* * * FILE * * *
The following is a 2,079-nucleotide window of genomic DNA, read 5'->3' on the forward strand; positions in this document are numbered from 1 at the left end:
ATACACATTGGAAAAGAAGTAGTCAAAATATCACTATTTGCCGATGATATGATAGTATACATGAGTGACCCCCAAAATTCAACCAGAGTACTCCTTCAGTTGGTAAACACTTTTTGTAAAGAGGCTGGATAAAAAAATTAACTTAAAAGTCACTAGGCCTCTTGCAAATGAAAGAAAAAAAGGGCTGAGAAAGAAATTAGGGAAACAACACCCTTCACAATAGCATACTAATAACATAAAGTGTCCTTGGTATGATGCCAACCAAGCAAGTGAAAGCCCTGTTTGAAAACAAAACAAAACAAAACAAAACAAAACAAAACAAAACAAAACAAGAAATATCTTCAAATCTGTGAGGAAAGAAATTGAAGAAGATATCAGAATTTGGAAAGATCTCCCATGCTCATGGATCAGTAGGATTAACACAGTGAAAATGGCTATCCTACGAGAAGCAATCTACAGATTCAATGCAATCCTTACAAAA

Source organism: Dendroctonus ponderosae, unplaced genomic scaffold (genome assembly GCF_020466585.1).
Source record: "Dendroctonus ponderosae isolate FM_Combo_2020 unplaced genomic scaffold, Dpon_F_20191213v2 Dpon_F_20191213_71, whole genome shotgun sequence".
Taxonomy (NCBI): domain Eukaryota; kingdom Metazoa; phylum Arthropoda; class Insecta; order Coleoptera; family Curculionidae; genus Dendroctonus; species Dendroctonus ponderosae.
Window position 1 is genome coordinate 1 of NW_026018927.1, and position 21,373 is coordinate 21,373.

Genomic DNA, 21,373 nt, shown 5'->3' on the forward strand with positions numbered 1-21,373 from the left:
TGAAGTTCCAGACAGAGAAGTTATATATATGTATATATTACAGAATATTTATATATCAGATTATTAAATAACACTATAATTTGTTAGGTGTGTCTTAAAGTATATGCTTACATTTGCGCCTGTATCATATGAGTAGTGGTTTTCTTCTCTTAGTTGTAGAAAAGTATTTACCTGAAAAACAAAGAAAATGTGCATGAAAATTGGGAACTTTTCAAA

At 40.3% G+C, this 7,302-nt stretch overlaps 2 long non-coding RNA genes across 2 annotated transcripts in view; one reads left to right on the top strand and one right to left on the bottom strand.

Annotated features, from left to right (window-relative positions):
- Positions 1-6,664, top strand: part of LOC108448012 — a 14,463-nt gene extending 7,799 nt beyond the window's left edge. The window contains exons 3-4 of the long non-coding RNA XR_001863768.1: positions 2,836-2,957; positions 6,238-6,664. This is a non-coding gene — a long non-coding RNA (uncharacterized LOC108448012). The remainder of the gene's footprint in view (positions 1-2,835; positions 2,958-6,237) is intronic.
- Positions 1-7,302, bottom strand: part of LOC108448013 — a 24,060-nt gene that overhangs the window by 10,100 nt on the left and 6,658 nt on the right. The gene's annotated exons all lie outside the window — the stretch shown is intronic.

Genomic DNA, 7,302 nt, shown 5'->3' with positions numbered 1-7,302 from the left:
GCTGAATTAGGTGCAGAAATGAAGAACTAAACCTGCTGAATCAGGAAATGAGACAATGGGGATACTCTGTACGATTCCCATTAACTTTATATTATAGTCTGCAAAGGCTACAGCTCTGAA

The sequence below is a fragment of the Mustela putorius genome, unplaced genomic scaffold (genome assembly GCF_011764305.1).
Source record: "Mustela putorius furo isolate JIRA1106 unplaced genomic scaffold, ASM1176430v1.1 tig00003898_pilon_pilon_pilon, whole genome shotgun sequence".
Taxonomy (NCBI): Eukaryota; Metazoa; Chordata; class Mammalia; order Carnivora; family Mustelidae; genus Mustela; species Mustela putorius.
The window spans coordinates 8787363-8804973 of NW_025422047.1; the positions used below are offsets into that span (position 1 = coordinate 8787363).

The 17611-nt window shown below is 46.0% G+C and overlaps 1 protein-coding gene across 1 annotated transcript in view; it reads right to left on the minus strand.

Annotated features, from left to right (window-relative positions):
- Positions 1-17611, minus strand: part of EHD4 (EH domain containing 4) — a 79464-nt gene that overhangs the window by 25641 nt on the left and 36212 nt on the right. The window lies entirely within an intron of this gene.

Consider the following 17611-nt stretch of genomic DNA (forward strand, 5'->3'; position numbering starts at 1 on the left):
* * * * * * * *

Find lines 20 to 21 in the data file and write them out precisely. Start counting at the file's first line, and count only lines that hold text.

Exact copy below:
Annotated features, from left to right (window-relative positions):
- Positions 1-17611, minus strand: part of EHD4 (EH domain containing 4) — a 79464-nt gene that overhangs the window by 25641 nt on the left and 36212 nt on the right. The window lies entirely within an intron of this gene.